Markovik Patents Seduction, But the Real Question is Does It Work?
You may remember Erik von Markovik from VH1's 2007 show The Pick Up Artist. Or, you may know him from Neil Strauss' book The Game. Markovik, who goes by the name “Mystery,” is a pick-up artist who helps the socially inept get beautiful women into bed.
The amount of e-mail I have received about this man over the years has no parallel in my inbox, yet I've never written about him -- until now. This morning, as I nursed a sex hangover with caffeine and cigarettes, a subject in my inbox immediately caught my eye: "Dating is patented?"
I followed the link to find Markovik's patent application for "Interpersonal Pursuit Method," which detailed, in pseudo legalese, the basics of dating: attract, build comfort, seduce.
Curious about the veracity of the potential patent, I immediately contacted Mark R. Matthews, visiting professor of law at the Thurgood Marshall School of Law at Texas Southern University.
"Any process or system can be patented," Matthews told me. "Normally this is an invention you put together, which you see is unique. The idea of patenting dating -- or seduction -- if he has a unique methodology, it's potentially patentable. Could he enforce it when someone develops their own method if it's a derivative of his process? He's welcome to see whether that's going to work. But his idea and method he could certainly patent. I'm not positive whether the patent has been granted – this looks like an application. But if you have a particular method of doing something, this is the way to protect it. It could be anything – social media usage, collecting information – you just have to detail the method and submit it."
From an emotional perspective, the woman places her survival in greater danger by having sex. Evolutionary [sic] speaking, if a man impregnates her, she is dependent upon her emotional pair bond with him to protect her and provide for her during this vulnerable time. If he does not have a pair bond with her, he is likely to move on and she will not have access to his resources. In addition, her reputation for promiscuity will lower her status within her social network, further jeopardizing her survival and replication prospects. Men, by contrast, generally face no such physical or social repercussions for engaging in sex. Sex therefore represents a much greater risk to a woman than it does a man.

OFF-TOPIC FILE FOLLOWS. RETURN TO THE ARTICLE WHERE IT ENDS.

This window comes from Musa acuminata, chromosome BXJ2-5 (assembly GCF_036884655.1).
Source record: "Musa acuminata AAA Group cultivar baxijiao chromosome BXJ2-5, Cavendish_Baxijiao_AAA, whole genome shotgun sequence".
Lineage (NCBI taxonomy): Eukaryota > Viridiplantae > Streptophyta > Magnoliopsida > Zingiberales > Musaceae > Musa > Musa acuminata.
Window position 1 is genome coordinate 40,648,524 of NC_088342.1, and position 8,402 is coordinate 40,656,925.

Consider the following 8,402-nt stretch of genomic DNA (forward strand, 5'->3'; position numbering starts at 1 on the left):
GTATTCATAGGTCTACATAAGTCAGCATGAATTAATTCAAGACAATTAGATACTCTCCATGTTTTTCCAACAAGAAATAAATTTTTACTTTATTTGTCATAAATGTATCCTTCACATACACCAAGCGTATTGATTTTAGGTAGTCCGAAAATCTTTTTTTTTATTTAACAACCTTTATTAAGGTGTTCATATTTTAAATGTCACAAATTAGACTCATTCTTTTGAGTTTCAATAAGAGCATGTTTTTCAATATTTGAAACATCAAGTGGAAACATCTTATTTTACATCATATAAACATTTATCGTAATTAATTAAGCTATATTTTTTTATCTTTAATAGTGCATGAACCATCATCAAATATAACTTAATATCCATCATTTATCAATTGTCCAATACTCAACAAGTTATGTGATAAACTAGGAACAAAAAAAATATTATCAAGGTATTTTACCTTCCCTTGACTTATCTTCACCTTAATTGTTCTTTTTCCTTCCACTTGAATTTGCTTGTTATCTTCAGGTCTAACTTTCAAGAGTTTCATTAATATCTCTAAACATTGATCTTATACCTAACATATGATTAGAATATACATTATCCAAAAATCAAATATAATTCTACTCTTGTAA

As a consequence of these biological factors, women are generally considerably choosier than men, and it is also much more important to a woman that an emotional pair bond exists before she will engage in sex ... It generally takes an average of four to ten cumulative hours of comfort building before a female is ready for seduction. A period of approximately seven hours is preferred.
By this method, called the "Venusian Method" (because no discussion of men and women is complete without a hat tip to John Gray, sigh), a man is to approach a group of women (called a "set") and select the woman he desires ("target"). Markovik details how to "open" a "set" without appearing to be involved in predatory behavior, by never facing them directly with his body and using casual but interesting canned conversation.
He details "shielding strategies" that women use to protect from unwanted male attention -- wearing a ring, saying one has a boyfriend, surrounding herself with friends, being rude, issuing insults, exhibiting negative body language, etc. -- and stresses the importance of overcoming the woman's "protective shield" to achieve the end result (sleeping with her). His methods for this include appearing disinterested (to assure her that he isn't seeking to seduce her), and making negative remarks (which Markovik lovingly refers to as "negs"). Examples of a neg: